My first weeks teaching Chinese Medicine have been immensely fulfilling and very full—but not too full to enjoy delicious dinners.
Here’s what’s been on our plates . . .
In Chinese Medicine, lamb is “hot-natured,” meaning it has a heating effect on the body. Not a problem…except that we had it on a night that was crazy-hot (like 80 degrees inside the house hot).
Still, the bitter greens were a delight—as was the rhubarb from our backyard, sautéed in local butter. Olives and goat cheese added a nice touch too.
Oh yeah, and we discovered a new favorite yoghurt!
This one’s from grass-fed cows grazing on Vancouver Island.
The addition of high-quality dairy helped cool down the too-warming-for-summer fare.
Honestly, when it’s hot out, that and eggs are pretty much the only animal proteins I want.
We started with wild red snapper from British Columbia, serving it slightly differently on two different days.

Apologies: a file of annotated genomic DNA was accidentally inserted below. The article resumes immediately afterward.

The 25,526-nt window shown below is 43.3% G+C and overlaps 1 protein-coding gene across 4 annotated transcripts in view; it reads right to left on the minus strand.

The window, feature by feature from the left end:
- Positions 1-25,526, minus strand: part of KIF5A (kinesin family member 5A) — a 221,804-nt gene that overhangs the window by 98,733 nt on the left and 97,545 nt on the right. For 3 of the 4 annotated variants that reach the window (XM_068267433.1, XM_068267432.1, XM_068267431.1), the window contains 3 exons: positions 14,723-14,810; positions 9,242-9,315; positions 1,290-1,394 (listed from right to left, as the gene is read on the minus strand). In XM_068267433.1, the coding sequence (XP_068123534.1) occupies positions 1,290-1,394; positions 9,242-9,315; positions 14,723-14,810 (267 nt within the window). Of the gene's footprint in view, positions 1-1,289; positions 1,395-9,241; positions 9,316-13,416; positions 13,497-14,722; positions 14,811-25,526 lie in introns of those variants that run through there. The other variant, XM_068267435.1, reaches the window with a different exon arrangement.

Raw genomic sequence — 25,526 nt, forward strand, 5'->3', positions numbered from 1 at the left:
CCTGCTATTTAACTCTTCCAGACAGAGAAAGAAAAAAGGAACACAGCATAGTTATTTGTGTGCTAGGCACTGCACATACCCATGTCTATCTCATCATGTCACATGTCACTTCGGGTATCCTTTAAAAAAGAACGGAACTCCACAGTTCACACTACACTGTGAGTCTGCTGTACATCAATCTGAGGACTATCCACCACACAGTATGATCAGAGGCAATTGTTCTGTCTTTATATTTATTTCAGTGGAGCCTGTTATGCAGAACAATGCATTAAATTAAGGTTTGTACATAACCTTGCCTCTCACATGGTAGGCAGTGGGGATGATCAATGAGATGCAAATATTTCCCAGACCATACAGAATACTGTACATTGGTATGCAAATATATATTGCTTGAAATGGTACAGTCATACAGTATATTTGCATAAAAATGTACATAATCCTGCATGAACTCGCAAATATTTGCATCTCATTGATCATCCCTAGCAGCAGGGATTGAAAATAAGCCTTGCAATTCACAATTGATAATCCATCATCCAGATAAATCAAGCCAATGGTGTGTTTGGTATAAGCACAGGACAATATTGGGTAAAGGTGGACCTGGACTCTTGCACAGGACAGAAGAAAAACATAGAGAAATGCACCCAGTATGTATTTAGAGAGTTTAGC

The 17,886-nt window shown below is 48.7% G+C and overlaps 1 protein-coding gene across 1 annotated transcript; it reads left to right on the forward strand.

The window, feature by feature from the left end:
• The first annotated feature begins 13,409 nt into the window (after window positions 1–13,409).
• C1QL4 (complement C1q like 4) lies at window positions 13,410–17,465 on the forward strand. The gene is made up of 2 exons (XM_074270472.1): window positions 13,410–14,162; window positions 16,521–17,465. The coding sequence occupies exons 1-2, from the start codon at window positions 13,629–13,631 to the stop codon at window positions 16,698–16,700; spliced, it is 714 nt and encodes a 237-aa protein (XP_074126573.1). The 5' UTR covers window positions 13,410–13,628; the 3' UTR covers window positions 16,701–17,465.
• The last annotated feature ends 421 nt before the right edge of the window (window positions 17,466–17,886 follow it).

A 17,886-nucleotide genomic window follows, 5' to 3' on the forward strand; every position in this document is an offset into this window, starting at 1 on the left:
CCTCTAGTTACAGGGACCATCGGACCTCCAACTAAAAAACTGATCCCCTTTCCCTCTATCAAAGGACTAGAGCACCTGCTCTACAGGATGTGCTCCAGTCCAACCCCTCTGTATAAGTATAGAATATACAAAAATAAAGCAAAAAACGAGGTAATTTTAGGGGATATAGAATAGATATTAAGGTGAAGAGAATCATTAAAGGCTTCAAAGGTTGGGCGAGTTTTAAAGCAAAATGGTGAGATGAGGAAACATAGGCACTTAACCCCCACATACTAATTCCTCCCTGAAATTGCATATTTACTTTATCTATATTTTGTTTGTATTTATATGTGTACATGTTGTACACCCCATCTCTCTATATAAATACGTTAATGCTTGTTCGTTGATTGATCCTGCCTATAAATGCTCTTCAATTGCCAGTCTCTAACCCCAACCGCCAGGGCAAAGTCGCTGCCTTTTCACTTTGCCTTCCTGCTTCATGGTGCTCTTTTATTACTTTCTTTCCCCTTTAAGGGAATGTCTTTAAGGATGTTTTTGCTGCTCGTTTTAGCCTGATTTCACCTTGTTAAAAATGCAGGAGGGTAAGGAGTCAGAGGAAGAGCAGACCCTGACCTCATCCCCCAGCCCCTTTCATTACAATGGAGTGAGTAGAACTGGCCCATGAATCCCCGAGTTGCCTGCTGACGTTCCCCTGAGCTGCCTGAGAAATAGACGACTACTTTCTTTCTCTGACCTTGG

We usually eat the same protein two nights in a row, minimizing shopping and decision making.
And yet, it’s nice to mix up veggie sides a bit.
Day two of the snapper saw the addition of peppers, onions and ginger sautéed in butter.
And of course, there’s pretty much always avocado drizzled with olive oil on our plates.
Snapper is great and all…but for me, there’s just no comparison to wild salmon.
This was my favorite dinner this past while, and I was happy to repeat it on night two.
Randy crusted his with shredded coconut and walnuts. I preferred my walnuts on the side.
A bite of local smoked prosciutto complemented the fish perfectly, making it feel special.
And fresh organic veggies plus backyard rhubarb completed the plate.